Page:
Roughly 40 Wichita State students and faculty braved the cold Wednesday to protest a U.S. House tax bill that could potentially cost graduate teaching assistants thousands of dollars.
The bill, which passed on Nov. 16, would count tuition waivers GTAs receive in exchange for instructing undergraduate courses, towards their taxable income.
The Senate has yet to pass a similar tax bill, but the proposed version does not include the tuition waiver provision. If the Senate bill passes, it will be reconciled with the House bill to eliminate differences.
If implemented, the provision would affect approximately 145,000 graduate students who benefit from such waivers, according to the most recent data available from 2012.
The federal poverty line for a one-person household is $12,060.
Darren DeFrain, writing program director for the English department, said that, factoring in fees, taxes, and social security, WSU’s GTAs receive roughly half of that, and many out-of-state GTAs only make it through college with food stamps.
DeFrain said that, when he was in college, he had to donate plasma to supplement his GTA stipend.
“I took my future wife on one of our first dates to the plasma center so that we would have money for a date later that night,” DeFrain said.
Victoria Stewart, a GTA in the English department, said the tax bill would drastically change her plans for the future.
“I plan on getting my Ph.D at some point, but I’m a first-generation college student, so I don’t have outside funding besides grants and funding from the school, so I would just not go get a Ph.D if the tax bill passes, because I couldn’t afford it,” Stewart said.
DeFrain said taxing tuition waivers could have disastrous implications for not only GTAs, but the university at large.
“This is potentially catastrophic for the future of universities,” DeFrain said. “If we do this to people willing to endure that kind of pay, we will surely, at some point have to lower our standards.”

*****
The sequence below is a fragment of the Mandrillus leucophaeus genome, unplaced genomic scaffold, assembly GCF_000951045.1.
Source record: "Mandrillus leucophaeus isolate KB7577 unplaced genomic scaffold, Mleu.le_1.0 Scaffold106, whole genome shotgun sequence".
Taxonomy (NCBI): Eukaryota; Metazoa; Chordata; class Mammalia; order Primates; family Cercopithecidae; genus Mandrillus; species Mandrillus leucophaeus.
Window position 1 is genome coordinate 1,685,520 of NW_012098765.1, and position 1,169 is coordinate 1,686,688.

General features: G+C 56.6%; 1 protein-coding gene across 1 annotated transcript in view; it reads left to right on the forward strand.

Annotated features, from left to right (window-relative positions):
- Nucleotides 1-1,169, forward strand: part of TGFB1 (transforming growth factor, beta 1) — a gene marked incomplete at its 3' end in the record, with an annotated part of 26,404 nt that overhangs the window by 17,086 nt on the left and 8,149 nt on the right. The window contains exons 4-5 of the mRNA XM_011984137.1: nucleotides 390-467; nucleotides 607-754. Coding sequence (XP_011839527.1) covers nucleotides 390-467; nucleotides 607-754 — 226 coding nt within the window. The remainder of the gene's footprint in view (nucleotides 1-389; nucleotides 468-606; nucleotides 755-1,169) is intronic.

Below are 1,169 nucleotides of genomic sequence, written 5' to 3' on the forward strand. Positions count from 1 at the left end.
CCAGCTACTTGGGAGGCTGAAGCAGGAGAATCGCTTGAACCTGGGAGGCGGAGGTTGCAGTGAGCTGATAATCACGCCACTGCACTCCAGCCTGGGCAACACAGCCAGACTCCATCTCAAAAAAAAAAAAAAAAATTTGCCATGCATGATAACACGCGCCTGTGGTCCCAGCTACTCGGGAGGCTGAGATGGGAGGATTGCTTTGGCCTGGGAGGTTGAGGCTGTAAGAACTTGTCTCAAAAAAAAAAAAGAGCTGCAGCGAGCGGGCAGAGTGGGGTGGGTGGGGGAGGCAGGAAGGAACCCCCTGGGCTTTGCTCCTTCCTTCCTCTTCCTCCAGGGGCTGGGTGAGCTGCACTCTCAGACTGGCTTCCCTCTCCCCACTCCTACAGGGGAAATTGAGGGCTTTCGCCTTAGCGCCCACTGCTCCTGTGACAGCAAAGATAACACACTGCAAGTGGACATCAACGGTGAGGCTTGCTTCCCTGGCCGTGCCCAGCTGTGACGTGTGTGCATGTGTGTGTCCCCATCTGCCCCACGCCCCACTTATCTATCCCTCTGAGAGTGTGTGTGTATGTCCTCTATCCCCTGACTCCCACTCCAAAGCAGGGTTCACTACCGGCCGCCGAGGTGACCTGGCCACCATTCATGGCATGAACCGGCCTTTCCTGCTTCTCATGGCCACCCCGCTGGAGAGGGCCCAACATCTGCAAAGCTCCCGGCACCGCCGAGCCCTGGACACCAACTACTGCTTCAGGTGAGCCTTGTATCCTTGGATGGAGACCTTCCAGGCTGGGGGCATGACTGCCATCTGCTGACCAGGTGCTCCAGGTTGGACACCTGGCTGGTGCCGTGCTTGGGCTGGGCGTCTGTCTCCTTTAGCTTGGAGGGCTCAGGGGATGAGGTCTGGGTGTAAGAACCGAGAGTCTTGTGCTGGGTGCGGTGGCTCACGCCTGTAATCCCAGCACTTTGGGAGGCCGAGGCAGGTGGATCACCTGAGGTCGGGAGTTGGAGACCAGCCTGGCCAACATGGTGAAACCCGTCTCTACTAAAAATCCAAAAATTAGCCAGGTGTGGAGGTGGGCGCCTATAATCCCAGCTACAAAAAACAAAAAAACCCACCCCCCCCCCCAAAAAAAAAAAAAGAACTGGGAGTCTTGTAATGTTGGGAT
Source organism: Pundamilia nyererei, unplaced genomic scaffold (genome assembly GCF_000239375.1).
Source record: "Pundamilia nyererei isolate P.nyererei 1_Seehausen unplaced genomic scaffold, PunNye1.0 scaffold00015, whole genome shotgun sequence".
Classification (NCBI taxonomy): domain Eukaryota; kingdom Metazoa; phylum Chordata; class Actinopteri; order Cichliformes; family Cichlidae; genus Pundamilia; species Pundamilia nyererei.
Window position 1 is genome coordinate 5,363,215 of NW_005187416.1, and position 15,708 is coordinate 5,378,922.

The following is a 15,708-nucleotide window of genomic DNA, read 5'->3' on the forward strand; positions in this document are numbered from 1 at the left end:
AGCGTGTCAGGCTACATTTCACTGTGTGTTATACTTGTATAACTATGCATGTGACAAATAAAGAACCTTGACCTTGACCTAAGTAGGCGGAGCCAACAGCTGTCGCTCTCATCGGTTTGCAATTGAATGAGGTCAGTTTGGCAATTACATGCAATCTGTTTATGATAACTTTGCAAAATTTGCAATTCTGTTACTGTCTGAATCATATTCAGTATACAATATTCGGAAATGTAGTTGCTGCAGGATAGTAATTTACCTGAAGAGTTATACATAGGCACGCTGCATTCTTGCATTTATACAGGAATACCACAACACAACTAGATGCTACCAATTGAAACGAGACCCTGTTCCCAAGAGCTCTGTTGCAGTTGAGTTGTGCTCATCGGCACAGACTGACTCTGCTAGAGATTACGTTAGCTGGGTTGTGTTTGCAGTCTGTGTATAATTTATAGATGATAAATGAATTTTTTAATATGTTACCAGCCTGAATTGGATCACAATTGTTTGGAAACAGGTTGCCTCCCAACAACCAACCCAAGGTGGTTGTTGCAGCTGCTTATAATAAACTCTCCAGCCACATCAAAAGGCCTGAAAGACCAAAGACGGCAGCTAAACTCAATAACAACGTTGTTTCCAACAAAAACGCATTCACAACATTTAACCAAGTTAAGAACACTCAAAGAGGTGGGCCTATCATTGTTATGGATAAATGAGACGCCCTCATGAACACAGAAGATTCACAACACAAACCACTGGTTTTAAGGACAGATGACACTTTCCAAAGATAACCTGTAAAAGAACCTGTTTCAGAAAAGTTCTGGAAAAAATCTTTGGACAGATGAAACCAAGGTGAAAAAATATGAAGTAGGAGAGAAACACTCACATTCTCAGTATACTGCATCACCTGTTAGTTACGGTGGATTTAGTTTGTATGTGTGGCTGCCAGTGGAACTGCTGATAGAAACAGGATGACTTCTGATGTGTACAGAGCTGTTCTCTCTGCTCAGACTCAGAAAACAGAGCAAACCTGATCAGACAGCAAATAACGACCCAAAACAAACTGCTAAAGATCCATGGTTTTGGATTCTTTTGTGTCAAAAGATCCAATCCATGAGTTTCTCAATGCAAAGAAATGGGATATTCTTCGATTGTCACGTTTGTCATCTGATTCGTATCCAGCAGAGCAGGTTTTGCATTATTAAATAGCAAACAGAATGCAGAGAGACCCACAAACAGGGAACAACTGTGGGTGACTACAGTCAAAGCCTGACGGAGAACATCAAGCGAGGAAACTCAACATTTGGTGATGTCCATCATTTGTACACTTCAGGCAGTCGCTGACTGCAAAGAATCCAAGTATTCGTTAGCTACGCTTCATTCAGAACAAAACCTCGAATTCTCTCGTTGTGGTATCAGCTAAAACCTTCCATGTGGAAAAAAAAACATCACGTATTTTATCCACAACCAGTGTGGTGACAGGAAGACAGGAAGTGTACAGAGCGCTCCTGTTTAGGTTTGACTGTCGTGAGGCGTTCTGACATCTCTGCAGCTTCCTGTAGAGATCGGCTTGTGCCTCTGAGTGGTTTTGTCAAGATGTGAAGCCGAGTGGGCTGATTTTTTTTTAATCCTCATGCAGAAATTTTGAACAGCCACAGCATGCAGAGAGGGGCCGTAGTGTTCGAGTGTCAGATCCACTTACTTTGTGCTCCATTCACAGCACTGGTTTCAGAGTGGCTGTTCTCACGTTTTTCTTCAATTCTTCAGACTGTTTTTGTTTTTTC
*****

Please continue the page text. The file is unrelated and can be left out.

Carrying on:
Shannon Nakai, a GTA in the English department, said the provision could damage undergraduate enrollment.
“If we aren’t able to attend school because of being taxed for a tuition waiver, then we’re losing instructors who have to teach these very necessary classes, which means it’s also going to bring down enrollment for the undergraduates coming in because it’s going to be limited spots for what classes they can take,” Nakai said.
Nakai said she expected more protesters to turn out for the rally, but that she understood why it was a relatively small crowd.
“I was asking some of my colleagues who are GTAs, ‘Are you coming to the rally?’ Nakai said.” ‘I can’t because I have office hours.’ ‘I can’t because I’m meeting with students.’ They weren’t able to come because they’re too busy doing their jobs.”
Speakers encouraged protesters to contact congressional leaders to voice their opposition to the bill. People were on hand to register voters.
James Thompson, a candidate for the U.S. House and a WSU alumnus, said he is angered by tax programs that punish working people.
“It pisses me off is what it does,” Thompson said. “Because I’m tired of working-class people being the ones that fit the bill for the rich corporations and the ultra-wealthy so that they can get another yacht.”